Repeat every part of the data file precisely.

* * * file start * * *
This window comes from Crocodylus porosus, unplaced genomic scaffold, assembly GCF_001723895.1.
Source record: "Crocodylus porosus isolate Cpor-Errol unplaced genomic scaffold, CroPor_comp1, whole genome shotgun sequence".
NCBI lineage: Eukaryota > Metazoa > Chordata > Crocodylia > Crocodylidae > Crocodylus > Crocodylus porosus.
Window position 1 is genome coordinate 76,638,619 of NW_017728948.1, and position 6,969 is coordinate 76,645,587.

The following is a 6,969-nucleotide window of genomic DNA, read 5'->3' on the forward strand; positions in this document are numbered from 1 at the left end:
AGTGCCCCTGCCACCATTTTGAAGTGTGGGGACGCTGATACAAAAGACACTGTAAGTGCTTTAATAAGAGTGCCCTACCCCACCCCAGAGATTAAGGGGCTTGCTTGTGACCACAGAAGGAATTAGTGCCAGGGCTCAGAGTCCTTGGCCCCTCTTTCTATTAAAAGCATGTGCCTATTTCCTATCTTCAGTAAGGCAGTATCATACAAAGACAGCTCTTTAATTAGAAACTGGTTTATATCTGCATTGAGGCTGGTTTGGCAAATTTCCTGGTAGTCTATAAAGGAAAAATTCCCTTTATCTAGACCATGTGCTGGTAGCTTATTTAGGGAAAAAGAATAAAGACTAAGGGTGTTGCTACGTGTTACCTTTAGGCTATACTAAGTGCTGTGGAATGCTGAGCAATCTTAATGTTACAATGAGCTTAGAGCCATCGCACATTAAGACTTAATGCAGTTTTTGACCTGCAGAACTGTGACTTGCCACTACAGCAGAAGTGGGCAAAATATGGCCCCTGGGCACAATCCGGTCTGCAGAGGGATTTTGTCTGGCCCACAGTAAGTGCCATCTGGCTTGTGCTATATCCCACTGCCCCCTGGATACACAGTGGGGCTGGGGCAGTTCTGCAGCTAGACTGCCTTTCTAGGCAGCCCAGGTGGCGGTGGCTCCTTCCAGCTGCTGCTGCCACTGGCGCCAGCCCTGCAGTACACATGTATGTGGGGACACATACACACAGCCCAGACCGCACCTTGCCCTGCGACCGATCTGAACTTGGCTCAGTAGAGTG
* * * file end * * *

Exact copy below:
This window comes from Crocodylus porosus, unplaced genomic scaffold, assembly GCF_001723895.1.
Source record: "Crocodylus porosus isolate Cpor-Errol unplaced genomic scaffold, CroPor_comp1, whole genome shotgun sequence".
NCBI lineage: Eukaryota > Metazoa > Chordata > Crocodylia > Crocodylidae > Crocodylus > Crocodylus porosus.
Window position 1 is genome coordinate 76,638,619 of NW_017728948.1, and position 6,969 is coordinate 76,645,587.

The following is a 6,969-nucleotide window of genomic DNA, read 5'->3' on the forward strand; positions in this document are numbered from 1 at the left end:
AGTGCCCCTGCCACCATTTTGAAGTGTGGGGACGCTGATACAAAAGACACTGTAAGTGCTTTAATAAGAGTGCCCTACCCCACCCCAGAGATTAAGGGGCTTGCTTGTGACCACAGAAGGAATTAGTGCCAGGGCTCAGAGTCCTTGGCCCCTCTTTCTATTAAAAGCATGTGCCTATTTCCTATCTTCAGTAAGGCAGTATCATACAAAGACAGCTCTTTAATTAGAAACTGGTTTATATCTGCATTGAGGCTGGTTTGGCAAATTTCCTGGTAGTCTATAAAGGAAAAATTCCCTTTATCTAGACCATGTGCTGGTAGCTTATTTAGGGAAAAAGAATAAAGACTAAGGGTGTTGCTACGTGTTACCTTTAGGCTATACTAAGTGCTGTGGAATGCTGAGCAATCTTAATGTTACAATGAGCTTAGAGCCATCGCACATTAAGACTTAATGCAGTTTTTGACCTGCAGAACTGTGACTTGCCACTACAGCAGAAGTGGGCAAAATATGGCCCCTGGGCACAATCCGGTCTGCAGAGGGATTTTGTCTGGCCCACAGTAAGTGCCATCTGGCTTGTGCTATATCCCACTGCCCCCTGGATACACAGTGGGGCTGGGGCAGTTCTGCAGCTAGACTGCCTTTCTAGGCAGCCCAGGTGGCGGTGGCTCCTTCCAGCTGCTGCTGCCACTGGCGCCAGCCCTGCAGTACACATGTATGTGGGGACACATACACACAGCCCAGACCGCACCTTGCCCTGCGACCGATCTGAACTTGGCTCAGTAGAGTG